The outcome of this conflict has significant strategic and existential implications for a number of nations and organizations. The United States and much of the West has a vested interest in curbing Tehran’s influence in the region and maintaining alliances with oil and resource-rich Saudi Arabia. Meanwhile, inter-religious conflicts between Shi’a, traditional Sunni, and Jihadist ideologies within Yemen is making dialogue between groups difficult.
Yemen Cyber Army: Threat Actor Profile
The Yemen Cyber Army is a hacktivist group that was first observed conducting malicious computer network operations in February 2012 when it claimed responsibility for a low-level website defacement against plusgrafic.com/py. In mid-April 2015, actors operating under the Yemen Cyber Army handle claimed responsibility for another website defacement against the British pan-Arab daily newspaper al-Hayat, which was taken offline for nearly 24 hours.
The group’s motivations appear heavily pro-Iranian, and targeting includes entities that present a perceived physical or existential threat to Tehran. While the group has previously used imagery, language, and hashtags typically associated with the Anonymous hacktivist collective, it is probable that this imagery was used to obfuscate the true motivations of the group, or adopt more easily recognizable rhetoric and symbolism to garner more widespread support. This group has no known significant connections to other threat groups or personas, and no discernable social media presence.
Considering the size of and amount of detail within the leak, this likely represents a genuine compromise of mofa[.]gov.sa. The sensitivity of the released information is still under analysis by trusted third party vendors. The full extent of the compromise or whether the actors are still present on the Saudi government IT infrastructure is still unknown.
The successful computer network compromise of a government-level diplomatic ministry by a pro-Iranian actor previously demonstrating only low operational sophistication is noteworthy. Before this operation, the Yemen Cyber Army was only observed conducting website defacements. If the group is responsible for this activity, it is doubtful that its actors would be able to successfully execute an operation of this nature without external support.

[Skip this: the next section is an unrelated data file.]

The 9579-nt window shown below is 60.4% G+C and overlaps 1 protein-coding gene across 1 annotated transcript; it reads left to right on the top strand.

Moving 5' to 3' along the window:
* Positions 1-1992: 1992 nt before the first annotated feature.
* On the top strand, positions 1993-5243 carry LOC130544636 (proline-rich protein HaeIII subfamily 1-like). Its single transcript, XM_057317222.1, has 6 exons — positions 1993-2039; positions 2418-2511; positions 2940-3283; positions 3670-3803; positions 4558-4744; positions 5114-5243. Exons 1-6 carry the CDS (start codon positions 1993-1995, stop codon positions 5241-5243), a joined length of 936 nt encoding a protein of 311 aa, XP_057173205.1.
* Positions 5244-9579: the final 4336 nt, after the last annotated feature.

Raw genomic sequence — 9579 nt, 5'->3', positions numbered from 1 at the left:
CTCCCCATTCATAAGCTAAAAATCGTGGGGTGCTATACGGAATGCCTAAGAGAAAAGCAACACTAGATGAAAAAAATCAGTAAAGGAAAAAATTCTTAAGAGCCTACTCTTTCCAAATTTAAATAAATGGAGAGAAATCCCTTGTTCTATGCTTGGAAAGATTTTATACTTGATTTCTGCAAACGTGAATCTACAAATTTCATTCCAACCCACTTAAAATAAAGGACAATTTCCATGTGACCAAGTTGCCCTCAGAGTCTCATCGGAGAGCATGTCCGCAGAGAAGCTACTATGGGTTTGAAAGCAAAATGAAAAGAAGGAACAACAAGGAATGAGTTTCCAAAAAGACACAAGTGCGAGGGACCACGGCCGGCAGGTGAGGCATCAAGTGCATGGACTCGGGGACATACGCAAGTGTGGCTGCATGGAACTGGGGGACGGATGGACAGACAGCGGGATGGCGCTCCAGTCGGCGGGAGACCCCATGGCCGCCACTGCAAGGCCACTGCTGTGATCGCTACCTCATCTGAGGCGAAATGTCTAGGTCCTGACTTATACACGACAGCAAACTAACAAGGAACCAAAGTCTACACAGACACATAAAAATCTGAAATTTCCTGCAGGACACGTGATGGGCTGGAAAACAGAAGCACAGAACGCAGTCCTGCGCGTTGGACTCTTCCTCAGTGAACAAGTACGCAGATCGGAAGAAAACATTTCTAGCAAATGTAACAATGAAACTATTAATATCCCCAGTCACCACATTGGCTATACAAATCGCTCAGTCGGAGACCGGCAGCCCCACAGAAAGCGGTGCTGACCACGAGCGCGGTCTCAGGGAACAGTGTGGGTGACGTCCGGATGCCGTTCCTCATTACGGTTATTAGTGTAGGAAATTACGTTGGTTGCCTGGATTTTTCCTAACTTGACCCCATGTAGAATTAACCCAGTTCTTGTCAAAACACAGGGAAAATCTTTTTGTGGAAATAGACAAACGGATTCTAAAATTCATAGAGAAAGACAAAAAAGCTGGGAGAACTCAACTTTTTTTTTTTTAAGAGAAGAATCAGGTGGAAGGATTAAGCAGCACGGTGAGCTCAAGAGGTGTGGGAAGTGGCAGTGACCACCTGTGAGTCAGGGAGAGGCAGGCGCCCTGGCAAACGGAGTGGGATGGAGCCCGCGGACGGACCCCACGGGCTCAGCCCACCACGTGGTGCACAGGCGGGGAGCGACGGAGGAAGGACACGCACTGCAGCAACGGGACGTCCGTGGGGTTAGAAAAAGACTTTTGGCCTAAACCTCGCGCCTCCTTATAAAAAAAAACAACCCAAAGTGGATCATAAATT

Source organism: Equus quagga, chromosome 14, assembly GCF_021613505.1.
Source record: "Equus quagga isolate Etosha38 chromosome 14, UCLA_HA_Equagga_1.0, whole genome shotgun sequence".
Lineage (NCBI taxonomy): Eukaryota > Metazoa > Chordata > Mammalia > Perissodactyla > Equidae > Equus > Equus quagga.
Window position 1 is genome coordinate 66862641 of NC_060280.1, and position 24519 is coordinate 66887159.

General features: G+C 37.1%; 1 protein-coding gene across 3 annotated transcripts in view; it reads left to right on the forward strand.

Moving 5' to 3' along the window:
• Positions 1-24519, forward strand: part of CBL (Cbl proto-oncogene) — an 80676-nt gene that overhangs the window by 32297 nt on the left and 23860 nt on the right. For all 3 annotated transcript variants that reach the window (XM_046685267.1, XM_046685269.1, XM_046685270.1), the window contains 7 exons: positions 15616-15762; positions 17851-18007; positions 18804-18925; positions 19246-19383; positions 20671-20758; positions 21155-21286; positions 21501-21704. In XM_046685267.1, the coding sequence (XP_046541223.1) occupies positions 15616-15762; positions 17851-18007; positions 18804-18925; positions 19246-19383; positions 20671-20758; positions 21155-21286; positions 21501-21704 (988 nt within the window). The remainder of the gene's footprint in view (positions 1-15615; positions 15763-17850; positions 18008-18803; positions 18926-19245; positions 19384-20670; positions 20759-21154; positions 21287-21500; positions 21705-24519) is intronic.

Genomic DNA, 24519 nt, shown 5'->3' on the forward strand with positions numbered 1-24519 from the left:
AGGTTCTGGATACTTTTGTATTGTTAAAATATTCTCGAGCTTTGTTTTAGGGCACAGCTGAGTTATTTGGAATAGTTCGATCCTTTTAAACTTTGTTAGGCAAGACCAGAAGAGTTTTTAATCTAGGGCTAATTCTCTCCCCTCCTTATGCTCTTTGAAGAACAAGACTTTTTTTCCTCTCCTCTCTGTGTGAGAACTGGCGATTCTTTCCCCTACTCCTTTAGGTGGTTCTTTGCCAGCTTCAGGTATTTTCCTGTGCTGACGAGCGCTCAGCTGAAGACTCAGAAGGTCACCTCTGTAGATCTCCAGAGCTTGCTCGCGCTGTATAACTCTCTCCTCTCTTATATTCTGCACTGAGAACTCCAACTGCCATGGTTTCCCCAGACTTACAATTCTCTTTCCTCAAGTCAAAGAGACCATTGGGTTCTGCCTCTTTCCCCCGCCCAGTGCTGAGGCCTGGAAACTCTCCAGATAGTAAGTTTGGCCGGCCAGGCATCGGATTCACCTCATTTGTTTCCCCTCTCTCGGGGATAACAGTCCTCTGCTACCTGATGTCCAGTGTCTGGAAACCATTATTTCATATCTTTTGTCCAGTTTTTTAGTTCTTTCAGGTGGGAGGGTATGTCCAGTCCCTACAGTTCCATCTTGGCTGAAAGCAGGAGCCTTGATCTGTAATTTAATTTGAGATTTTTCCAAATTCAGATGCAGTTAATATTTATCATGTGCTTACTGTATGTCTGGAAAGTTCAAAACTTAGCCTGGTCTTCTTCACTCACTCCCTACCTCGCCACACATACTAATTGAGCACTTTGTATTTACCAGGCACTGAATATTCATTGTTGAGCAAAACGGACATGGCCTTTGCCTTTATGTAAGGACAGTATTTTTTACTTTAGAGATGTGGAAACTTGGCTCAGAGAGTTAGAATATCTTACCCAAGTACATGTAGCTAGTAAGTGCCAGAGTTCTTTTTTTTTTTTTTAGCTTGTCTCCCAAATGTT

While there are no formal links between the Iranian government and actors associated with the Yemen Cyber Army, there are several historical examples of seemingly independent hacking groups that have been supported by Iranian government entities, specifically the Iranian Revolutionary Guard Corps (IRGC). Hacktivists with suspected support of Tehran have previously targeted the U.S. financial sector; the Qassam Cyber Fighter’s conducted distributed denial of service (DDoS) operations against U.S. financial institutions in 2012 and 2013. Given the nature of the Yemen Cyber Army’s targeting and other operational elements, the prospect that this was a Tehran-sponsored operation seems, at the very least, possible.
Risks to the U.S. private sector
There appear to be no direct threat to U.S. private sector computer networks or information as a result of this activity. The Saudi leak could be exploited, however, by malicious actors seeking to compromise Saudi government systems or to conduct financially motivated activity against the individuals whose information was released. It is unclear how much information the actors have in their possession, and how much they intend to continue leaking.
Given the continued U.S. support of Saudi Arabian military operations in Yemen, it is possible that actors associated with the Yemen Cyber Army may attempt to target U.S. based government and private sector targets. Cyber actors supporting Tehran have previously targeted U.S. private-sector entities during periods of increased strain on the relations between the two countries. It is possible that Iranian actors may target U.S-based entities in the near future.
In late May, an Iranian national law enforcement entity announced that it stopped offensive computer network operations against its Oil Ministry by U.S.-backed actors. Currently, there is limited information on this incident, but considering this accusation in the context of considerable tension between the Iranian and U.S. governments, it is possible that Iranian advanced persistent threat groups and hacktivists may conduct retaliatory attacks against U.S. government and private sector targets.